Tags: demography/population, globalization, health/medicine, inequality, methodology/statistics, political economy, data visualization, global development, income, life expectancy, 00 to 05 mins
Summary: This clip plots the health and wealth of 200 countries over 200 years. Animating data in real space, Hans Rosling explains how global health and wealth trends have changed since 1810. Despite persistent and extreme inequalities (both across countries and within countries), Rosling's data point to a closing gap between Western and non-Western countries, fostering a "converging world" perspective. He projects that, in the future, everyone can "make it" to the healthy and wealthy plots on the graph. This clip might be useful in a statistics, demography, globalization, or health/medical sociology class, as it helps students (particularly the novice statistician) to visualize data trends and illustrates for students the very cool things that can be done with statistical data. Instructors of medical sociology, health, and inequality might also facilitate a discussion about social factors that might inhibit or foster Rosling's optimistic portrait of the future. This clip might work well with another Hans Rosling's clip, in which he uses data visualization to illustrate global changes since the 1960s related to fertility, life expectancy, child survival and poverty by nation (and region).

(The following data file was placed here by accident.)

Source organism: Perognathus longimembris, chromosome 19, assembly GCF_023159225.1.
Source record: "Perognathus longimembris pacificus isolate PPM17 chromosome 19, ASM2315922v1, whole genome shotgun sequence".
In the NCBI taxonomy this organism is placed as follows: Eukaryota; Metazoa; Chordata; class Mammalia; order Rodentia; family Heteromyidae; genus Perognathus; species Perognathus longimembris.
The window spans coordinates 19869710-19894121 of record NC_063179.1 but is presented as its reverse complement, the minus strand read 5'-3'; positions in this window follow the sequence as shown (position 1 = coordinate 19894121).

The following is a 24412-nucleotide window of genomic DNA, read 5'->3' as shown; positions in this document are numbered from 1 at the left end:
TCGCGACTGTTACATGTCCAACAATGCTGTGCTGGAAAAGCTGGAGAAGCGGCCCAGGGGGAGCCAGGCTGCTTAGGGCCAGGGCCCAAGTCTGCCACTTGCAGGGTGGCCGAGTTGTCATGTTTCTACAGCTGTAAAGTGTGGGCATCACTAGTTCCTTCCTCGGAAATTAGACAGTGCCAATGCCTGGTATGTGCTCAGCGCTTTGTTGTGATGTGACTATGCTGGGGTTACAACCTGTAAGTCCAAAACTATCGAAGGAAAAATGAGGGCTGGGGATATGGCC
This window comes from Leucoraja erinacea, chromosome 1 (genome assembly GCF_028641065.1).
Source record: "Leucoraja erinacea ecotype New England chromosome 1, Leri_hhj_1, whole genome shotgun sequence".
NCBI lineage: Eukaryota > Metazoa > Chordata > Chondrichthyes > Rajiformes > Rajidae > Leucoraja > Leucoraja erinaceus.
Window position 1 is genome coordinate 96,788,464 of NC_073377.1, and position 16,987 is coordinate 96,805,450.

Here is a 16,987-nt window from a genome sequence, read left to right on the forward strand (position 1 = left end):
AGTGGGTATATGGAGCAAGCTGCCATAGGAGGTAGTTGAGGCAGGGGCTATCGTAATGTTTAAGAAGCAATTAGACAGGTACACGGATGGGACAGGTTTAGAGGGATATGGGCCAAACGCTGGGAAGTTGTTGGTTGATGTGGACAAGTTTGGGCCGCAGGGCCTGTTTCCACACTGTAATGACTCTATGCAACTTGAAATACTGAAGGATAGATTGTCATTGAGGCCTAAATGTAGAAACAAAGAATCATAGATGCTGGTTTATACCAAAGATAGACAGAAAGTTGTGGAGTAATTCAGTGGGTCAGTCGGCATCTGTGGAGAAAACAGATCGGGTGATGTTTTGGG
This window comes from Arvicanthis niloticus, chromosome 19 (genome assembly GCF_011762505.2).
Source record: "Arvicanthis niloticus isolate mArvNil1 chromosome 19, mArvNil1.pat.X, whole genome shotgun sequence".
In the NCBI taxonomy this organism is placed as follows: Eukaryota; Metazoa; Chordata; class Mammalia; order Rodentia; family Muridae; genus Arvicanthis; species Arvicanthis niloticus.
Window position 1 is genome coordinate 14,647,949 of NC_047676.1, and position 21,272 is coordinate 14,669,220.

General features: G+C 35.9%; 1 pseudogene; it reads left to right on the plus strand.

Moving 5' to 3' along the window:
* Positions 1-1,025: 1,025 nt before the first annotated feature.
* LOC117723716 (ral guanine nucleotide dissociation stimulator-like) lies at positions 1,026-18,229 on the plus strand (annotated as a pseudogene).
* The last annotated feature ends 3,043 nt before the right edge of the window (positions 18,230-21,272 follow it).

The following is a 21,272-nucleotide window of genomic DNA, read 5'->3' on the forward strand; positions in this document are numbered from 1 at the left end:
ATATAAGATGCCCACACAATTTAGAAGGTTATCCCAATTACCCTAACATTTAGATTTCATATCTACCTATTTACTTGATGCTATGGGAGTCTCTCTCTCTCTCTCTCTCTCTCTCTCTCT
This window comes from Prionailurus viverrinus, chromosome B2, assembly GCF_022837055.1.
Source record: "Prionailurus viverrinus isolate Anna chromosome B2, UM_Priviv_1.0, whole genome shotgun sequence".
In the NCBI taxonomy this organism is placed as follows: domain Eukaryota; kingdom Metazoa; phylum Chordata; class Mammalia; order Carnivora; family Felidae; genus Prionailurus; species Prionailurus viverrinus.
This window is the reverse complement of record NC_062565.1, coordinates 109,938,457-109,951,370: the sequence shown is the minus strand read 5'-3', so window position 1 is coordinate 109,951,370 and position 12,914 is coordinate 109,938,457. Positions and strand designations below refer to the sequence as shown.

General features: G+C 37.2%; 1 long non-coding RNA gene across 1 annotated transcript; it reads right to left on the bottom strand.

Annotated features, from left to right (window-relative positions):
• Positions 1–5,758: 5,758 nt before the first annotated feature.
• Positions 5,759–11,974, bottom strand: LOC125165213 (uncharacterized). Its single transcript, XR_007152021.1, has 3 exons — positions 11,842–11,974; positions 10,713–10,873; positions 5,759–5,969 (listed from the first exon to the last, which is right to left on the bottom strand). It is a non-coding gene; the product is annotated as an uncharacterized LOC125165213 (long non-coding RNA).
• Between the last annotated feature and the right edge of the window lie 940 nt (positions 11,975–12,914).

Submitted By: Valerie Chepp
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